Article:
In Eastern Oregon, It’s The Promise Of A New Future

Jacob Banks used to dream of being a hero on television. He wanted to be Tom Brady.

But the 16-year-old high school junior changed his mind. He still wants to be a hero, but instead of chasing the all-too-elusive dream of playing in the NFL, Banks decided he wanted to seek something more attainable and meaningful.

"My plan was to be in the NFL, which was unrealistic,” Jacob said. “I have changed that to be a lot more realistic. Instead of trying to go into the NFL, I am going to go to college and try to be an EMT.”

Jacob is just one of thousands of students experiencing a life change thanks to Eastern Promise, a collaboration between Eastern Oregon University, the InterMountain Education Service District (IMESD), Blue Mountain and Treasure Valley community colleges, and 22 eastern Oregon school districts.

Through a series of innovative programs, Eastern Promise sets out to increase the number of eastern Oregon high school students who attend college or seek post-secondary training to pursue employment in the real world.

Students participate in college-level courses and earn credits while in high school. But the value is so much greater than just college credits. Eastern Promise offers life-changing experiences that these students will carry with them through high school, college and beyond, while passing on a college-bound mindset to the next generation.
The program allows students to start early with their courses, but also helps families attain significant college financial savings.

The Eastern Promise Initiative Success 101 program uses a curriculum called Career Choices to give 9th grade students the opportunity to earn college credits as they begin to develop a 10-year plan for success. It’s a program that’s part of the Get Focused...Stay Focused!® Initiative that has spurred successful collaboration among colleges and high school throughout California and now in Eastern Oregon.

Led by Eastern Promise executive director Dr. Dan Mielke, students are taking control over their futures. They are breaking cycles. They are pushing ahead with one goal in mind: success not only in high school and college, but in career and life as well.

 “We have two overarching goals,” Mielke said. “We want to increase access to early college credit and we want to build a college-going culture in our region. Contrary to common belief, not everyone needs to go to college, but everyone has to do something after high school.”

Eastern Promise brings together a team of educators who are revolutionizing education and changing the lives of students who may not typically have had equal access to educational opportunities. Teachers, counselors and administrators work with students to create a plan to achieve success and teach them the tools they need to sustain success once it comes.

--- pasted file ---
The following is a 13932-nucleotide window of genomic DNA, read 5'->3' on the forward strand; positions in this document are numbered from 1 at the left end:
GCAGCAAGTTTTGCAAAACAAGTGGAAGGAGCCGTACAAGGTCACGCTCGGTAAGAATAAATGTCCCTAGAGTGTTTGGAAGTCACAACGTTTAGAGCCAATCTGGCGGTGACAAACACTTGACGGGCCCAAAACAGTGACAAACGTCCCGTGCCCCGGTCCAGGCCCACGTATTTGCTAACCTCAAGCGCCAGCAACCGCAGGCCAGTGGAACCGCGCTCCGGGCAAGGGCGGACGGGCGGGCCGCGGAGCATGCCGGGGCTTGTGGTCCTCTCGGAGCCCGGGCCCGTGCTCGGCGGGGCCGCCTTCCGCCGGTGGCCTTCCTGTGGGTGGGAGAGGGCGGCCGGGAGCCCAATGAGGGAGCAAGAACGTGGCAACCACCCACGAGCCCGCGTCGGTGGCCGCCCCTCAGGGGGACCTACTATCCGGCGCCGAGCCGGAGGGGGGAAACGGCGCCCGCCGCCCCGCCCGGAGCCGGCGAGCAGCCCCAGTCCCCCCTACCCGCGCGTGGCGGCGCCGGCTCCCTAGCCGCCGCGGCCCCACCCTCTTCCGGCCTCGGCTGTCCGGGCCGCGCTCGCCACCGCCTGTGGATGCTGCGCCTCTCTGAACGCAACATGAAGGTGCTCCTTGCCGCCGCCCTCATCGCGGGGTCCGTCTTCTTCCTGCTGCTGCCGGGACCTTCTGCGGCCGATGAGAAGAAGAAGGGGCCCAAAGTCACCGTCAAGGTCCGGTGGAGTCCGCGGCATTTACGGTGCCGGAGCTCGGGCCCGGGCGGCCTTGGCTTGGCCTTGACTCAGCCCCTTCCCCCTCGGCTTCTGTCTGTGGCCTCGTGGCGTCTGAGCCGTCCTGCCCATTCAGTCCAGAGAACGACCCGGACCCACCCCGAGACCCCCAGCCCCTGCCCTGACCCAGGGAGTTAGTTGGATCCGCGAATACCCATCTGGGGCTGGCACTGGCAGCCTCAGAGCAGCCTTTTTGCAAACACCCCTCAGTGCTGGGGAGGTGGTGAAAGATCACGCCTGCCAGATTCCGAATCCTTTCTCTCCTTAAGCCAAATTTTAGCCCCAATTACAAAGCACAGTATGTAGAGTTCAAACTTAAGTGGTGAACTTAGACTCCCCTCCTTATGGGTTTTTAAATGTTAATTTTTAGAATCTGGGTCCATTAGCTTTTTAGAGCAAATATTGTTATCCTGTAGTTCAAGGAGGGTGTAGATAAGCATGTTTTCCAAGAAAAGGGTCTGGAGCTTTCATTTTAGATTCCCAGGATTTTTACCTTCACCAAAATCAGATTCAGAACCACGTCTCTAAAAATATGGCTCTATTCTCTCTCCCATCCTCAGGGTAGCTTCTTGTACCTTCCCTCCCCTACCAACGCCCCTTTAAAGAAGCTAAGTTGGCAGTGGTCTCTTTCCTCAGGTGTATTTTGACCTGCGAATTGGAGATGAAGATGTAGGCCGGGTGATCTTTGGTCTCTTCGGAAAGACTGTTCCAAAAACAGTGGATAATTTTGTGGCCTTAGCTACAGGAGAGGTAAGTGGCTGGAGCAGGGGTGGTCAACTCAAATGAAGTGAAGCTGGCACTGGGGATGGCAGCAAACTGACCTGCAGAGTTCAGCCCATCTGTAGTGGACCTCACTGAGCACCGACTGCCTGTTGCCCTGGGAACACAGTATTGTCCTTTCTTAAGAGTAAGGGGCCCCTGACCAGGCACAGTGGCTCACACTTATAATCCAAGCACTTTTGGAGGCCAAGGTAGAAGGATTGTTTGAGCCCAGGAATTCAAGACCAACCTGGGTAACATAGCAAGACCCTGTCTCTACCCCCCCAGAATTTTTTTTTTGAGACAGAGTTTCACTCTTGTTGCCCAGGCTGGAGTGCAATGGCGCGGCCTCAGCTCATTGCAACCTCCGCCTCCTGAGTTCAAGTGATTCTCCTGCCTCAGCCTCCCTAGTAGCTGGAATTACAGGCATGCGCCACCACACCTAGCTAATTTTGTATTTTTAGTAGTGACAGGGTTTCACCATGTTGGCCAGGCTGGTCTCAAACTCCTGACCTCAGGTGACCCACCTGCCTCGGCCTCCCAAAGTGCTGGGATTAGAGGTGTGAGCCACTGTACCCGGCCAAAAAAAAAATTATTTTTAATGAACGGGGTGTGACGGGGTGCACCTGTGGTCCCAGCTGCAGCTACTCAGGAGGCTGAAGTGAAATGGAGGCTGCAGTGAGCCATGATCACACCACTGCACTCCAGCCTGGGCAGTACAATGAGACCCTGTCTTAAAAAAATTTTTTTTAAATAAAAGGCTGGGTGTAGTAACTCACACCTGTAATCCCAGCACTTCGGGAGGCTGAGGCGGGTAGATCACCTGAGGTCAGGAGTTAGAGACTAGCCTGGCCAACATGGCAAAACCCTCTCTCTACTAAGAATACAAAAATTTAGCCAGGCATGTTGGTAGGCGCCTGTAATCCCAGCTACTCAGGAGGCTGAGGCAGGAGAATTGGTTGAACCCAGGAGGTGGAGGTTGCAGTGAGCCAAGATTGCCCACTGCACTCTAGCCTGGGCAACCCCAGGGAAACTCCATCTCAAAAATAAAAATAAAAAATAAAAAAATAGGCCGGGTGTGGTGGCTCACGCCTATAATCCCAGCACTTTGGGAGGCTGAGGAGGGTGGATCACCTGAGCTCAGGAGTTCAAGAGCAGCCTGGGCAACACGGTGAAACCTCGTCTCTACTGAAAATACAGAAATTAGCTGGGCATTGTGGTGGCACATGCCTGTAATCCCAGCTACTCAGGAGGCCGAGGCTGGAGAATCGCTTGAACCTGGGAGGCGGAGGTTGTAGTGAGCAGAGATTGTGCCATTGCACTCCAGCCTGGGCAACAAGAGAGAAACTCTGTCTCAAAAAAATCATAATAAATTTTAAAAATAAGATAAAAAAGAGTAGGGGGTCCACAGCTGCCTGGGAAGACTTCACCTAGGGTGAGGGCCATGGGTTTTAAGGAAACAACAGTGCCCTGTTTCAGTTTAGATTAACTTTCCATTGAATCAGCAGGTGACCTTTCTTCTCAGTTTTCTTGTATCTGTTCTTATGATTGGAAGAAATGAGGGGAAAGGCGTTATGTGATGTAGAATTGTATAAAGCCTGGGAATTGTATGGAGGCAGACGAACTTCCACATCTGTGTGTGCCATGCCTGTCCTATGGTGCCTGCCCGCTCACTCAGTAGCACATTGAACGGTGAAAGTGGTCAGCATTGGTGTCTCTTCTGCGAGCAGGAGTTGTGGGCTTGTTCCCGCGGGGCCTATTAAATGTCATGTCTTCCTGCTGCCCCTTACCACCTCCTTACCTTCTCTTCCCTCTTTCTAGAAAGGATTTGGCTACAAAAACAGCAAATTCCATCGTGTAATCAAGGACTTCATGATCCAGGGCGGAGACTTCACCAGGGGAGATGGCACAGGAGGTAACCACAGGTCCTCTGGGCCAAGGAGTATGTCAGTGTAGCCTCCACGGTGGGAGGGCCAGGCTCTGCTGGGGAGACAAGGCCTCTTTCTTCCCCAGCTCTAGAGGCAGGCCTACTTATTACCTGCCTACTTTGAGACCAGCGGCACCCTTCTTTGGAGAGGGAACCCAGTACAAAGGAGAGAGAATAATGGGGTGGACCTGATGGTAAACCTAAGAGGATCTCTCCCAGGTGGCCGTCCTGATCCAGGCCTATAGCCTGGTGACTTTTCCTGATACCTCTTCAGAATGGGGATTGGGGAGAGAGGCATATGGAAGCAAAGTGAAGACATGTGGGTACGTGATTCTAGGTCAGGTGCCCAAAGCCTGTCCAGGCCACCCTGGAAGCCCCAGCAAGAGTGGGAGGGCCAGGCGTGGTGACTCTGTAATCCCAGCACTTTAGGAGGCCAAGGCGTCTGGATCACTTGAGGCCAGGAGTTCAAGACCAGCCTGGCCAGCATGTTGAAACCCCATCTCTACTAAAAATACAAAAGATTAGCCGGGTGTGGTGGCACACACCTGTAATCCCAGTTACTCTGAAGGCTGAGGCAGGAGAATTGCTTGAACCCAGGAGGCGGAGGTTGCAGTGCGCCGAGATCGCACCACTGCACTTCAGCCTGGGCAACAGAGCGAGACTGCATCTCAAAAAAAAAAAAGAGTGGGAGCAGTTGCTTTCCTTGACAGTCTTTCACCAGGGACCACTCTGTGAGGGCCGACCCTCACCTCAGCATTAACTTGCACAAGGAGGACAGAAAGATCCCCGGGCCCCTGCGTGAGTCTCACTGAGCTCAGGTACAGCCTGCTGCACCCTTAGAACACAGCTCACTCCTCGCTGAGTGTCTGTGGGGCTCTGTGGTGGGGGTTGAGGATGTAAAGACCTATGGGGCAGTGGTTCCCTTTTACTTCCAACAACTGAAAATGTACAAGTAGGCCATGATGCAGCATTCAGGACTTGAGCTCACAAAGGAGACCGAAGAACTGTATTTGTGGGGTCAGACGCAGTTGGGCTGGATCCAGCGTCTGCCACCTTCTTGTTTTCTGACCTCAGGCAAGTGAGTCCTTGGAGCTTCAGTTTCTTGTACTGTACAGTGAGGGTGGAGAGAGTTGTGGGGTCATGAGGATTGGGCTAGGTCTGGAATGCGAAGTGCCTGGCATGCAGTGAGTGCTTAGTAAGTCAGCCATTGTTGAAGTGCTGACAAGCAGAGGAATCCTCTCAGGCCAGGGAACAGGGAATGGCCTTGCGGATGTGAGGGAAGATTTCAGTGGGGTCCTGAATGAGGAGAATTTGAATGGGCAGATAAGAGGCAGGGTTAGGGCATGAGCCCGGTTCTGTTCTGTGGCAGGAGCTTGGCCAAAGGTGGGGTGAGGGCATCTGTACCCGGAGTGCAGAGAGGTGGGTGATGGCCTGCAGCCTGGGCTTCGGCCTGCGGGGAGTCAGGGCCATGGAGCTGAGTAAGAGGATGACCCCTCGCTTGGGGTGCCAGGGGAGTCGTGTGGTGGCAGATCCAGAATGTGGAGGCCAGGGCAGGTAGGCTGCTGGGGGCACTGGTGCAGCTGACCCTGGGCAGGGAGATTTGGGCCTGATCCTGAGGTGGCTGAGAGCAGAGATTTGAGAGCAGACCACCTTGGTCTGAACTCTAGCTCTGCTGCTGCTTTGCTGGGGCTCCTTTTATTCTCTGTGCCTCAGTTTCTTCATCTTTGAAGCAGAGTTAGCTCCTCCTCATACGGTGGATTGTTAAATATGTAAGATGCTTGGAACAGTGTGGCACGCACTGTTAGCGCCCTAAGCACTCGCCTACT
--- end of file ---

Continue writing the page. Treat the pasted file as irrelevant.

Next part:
The program guides students through activities that aid with identity formation, a natural and necessary part of adolescent development. As students form a vision of what they would like their future to look like, the process teaches day-to-day and long-term planning skills, such as how to write a check, balance a budget and prepare a monthly expense sheet. They also learn about federal and state financial aid opportunities.

Shelby Smith, a 14-year-old freshman, said of her experience in the program:

"I have learned how to budget my money and how to manage it and set it up so that I can support my lifestyle. I also learned how to stay away from debt and how to make sure I have enough money so that if I end up going out of work I am able to support myself still.”

At the core of the program is what Mielke and educators call the 5 Pillars for success:

  1. A commitment to a cross sector collaborative between universities, community colleges, education service districts, and high schools.
  2. A credit by proficiency early college credit offering built-in professional learning communities.
  3. Build a college-going culture through the Academic Momentum program.
  4. Initiate a college credit career choices class in high schools that feature the Career Choices 10-year plan.
  5. Increase opportunities for at-risk, underserved, and underrepresented populations.

Much of the success of the program is connected to the idea of building a college-going culture through the Academic Momentum program. In 5th grade, students, parents and schools sign a contract that says the student will work toward developing academic habits to prepare them for post-secondary education or training. Students also visit college campuses to view college life.

From there students participate in modules every year designed to make college and post-secondary education part of their normal way of life. This process helps lay the groundwork so that, as 9th grade students, they can develop 10-year plans that will greatly increase their chances of finishing college and entering the workforce.

So far 33 high schools in 15 Eastern Oregon districts have implemented the Academic Momentum program to reach 2,000 students. The Success 101 program that begins in 9th grade has reached another 1,000 students.

Nicole Stewart, a Pendleton High School teacher, said she sees her students’ worlds changing on a daily basis.

“With a 10-year plan not only do students get to decide their own future and their own plan, but they then they invest in their current high school situation. These hoops that you have to jump through are going to become way more important to you if you understand the goal at the end is your goal.”

To learn more about the program contact: Dan Mielke, executive director, Eastern Promise,, or visit: